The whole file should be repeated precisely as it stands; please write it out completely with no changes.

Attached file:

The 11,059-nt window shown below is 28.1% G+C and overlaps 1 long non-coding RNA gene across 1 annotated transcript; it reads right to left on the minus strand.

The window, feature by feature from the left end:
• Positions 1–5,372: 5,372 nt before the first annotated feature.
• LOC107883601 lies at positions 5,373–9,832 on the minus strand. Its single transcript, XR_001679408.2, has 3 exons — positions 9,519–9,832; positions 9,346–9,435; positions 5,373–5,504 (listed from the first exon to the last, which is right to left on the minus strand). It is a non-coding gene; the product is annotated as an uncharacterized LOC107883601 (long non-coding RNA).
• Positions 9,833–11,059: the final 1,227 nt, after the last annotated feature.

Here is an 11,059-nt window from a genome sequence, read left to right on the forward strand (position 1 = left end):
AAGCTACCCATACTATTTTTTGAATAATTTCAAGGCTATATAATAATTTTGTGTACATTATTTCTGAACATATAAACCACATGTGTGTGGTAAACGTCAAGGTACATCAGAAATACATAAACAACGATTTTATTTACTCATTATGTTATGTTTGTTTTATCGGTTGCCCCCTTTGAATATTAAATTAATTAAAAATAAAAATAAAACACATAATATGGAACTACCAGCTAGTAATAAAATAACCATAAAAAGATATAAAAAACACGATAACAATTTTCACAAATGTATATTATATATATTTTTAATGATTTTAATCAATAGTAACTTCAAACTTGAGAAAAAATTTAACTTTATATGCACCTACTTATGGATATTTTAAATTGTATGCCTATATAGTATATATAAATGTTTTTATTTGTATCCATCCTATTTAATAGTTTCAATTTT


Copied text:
The 11,059-nt window shown below is 28.1% G+C and overlaps 1 long non-coding RNA gene across 1 annotated transcript; it reads right to left on the minus strand.

The window, feature by feature from the left end:
• Positions 1–5,372: 5,372 nt before the first annotated feature.
• LOC107883601 lies at positions 5,373–9,832 on the minus strand. Its single transcript, XR_001679408.2, has 3 exons — positions 9,519–9,832; positions 9,346–9,435; positions 5,373–5,504 (listed from the first exon to the last, which is right to left on the minus strand). It is a non-coding gene; the product is annotated as an uncharacterized LOC107883601 (long non-coding RNA).
• Positions 9,833–11,059: the final 1,227 nt, after the last annotated feature.

Here is an 11,059-nt window from a genome sequence, read left to right on the forward strand (position 1 = left end):
AAGCTACCCATACTATTTTTTGAATAATTTCAAGGCTATATAATAATTTTGTGTACATTATTTCTGAACATATAAACCACATGTGTGTGGTAAACGTCAAGGTACATCAGAAATACATAAACAACGATTTTATTTACTCATTATGTTATGTTTGTTTTATCGGTTGCCCCCTTTGAATATTAAATTAATTAAAAATAAAAATAAAACACATAATATGGAACTACCAGCTAGTAATAAAATAACCATAAAAAGATATAAAAAACACGATAACAATTTTCACAAATGTATATTATATATATTTTTAATGATTTTAATCAATAGTAACTTCAAACTTGAGAAAAAATTTAACTTTATATGCACCTACTTATGGATATTTTAAATTGTATGCCTATATAGTATATATAAATGTTTTTATTTGTATCCATCCTATTTAATAGTTTCAATTTT